by mail is like anything else; the more experience you have
with it, the easier it is. If you're finding it difficult to
express yourself in your first letters, you might like to
try an uncomplicated, straightforward approach.
For example, try beginning with
a simple "Hello, my name is so and so" followed by
such biographical old reliable info as your age, height,
weight, occupation and marital status.
Next you might throw in
something about the city or town you live in, what it's like
to live there, what rivers or lakes it's near, what makes it
unique and what are its attractions.
From there you can move on to
your interests and hobbies. Don't be put off if your
favorite interests don't conform to theirs. Having different
likes can make you more interesting to each other, and
finding a carbon copy of yourself is probably not what
you're looking for.
Tell her about your life, your
goals, your job, your friends, how many people are in your
family, what things elevate your soul. Tell them what an
average day is like for you. While you're at it, ask them a
lot of questions, too, starting with what a day in their
life is like for them. If you know what their occupation is,
ask them to tell you all about it.
Do what you can to be polite
and respectful in your letter. Asking her about a negative
topic you may have heard about their country could offend
them. It's best to stick only to positives until you know
the person better.
Be as honest about yourself as
you can and speak from the heart, but stop short of
revealing your past relationships or any skeletons in your
closet at this point. The people you'll be introducing
yourself to will, with few exceptions, be very serious about
marriage and finding a good partner.
A "playboy" is not
what they are looking for or expect. Take care not to
mislead them or make any promises you are not likely to
You needn't tell them
everything about yourself in your first letter; that can
wait till later letters as you slowly reveal more and more
of yourself and build your relationship. For now, the idea
is to introduce yourself in this first letter-probably in no
more than five pages and perhaps ideally in two pages.
The main thing is to give the
person you're writing a clear idea of what sort of person
you are and enough information so they'll be able to decide
if you appeal to them. (You may also consider asking for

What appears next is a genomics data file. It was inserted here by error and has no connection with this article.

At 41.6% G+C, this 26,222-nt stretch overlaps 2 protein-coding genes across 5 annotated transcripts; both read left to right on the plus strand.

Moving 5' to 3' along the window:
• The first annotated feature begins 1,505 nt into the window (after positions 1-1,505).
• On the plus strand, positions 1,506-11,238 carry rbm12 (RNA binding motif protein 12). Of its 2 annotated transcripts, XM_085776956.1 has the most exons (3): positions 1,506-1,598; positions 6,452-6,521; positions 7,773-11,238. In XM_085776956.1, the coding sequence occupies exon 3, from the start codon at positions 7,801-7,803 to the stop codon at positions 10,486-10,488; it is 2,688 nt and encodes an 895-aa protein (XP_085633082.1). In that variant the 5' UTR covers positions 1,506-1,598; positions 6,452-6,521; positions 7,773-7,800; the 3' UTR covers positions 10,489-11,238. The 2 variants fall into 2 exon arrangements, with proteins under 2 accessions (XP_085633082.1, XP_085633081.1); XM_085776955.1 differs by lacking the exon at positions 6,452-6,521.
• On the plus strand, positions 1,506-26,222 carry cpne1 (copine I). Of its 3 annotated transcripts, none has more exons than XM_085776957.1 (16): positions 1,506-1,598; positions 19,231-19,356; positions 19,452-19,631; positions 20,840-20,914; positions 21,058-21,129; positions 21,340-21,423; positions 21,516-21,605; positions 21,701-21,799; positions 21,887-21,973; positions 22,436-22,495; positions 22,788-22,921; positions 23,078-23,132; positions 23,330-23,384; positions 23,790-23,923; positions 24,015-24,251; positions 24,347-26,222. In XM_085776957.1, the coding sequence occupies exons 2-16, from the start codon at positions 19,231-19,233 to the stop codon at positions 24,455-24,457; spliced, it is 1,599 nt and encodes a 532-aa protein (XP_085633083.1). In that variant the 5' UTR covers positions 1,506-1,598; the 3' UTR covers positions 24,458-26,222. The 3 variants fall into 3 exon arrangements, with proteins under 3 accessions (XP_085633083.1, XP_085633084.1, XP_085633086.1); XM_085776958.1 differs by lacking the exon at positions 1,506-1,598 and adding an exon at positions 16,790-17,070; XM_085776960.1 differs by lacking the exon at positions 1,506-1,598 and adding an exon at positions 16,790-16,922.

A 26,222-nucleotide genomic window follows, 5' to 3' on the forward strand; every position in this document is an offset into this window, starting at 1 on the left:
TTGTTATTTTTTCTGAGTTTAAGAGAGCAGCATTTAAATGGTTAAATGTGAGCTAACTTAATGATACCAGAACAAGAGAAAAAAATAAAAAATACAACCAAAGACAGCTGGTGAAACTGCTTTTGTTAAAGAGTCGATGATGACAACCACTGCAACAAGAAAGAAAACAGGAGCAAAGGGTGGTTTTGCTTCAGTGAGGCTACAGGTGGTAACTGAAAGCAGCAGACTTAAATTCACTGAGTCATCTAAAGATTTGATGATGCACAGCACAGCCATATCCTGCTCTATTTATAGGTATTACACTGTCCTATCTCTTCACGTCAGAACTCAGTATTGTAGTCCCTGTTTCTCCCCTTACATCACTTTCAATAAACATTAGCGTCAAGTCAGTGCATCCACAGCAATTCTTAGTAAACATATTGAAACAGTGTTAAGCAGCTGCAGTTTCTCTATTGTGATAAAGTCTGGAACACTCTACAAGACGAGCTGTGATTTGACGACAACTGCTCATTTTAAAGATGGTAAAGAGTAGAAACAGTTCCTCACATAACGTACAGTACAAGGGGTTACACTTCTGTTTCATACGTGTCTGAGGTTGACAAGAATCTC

their phone #, fax #, or e-mail address.)
If you write a polite,
good-natured introductory letter, most of those you write
will answer you back. If you're starting out by writing to
many different people, there is a natural temptation to send
off the same typed form letter. This might be a good idea
for the first letter since most people learn English from
the typed form.
Before hand-writing a letter
(which is seen as more personable), find out if they know
hand-written English. It's also important to write as
legibly as you can out of consideration of the person who
will be reading your letter.
Try to avoid the possibility of
confusing them by staying away from any use of idioms, slang
or colloquial references.
Also remember to put the name
of your country in your return address; unless a person
you're writing to already knows you, they may have no clue
what country to send a reply to.
Consider it standard practice
to include a photo of yourself in your first letter -- if
not an original, then a color-copied one. Be sure to send
only recent photos. To keep your costs down, you might get
10 or 15 different photos of yourself and arrange them on a
sheet of paper; then take it down to your local printing
store and ask them to run off about 10 color copies of the
sheet. This will give you 100 to 150 color-copied photos
ready to send off. Plain black-and-white photocopies are not
likely to be well received.
Unless you've led the sort of
life where you're used to hitting the jackpot lottery in
anything you do, you'll be better off not limiting yourself
to writing only one or two people. The more people you write
to, the greater are your chances of finding the right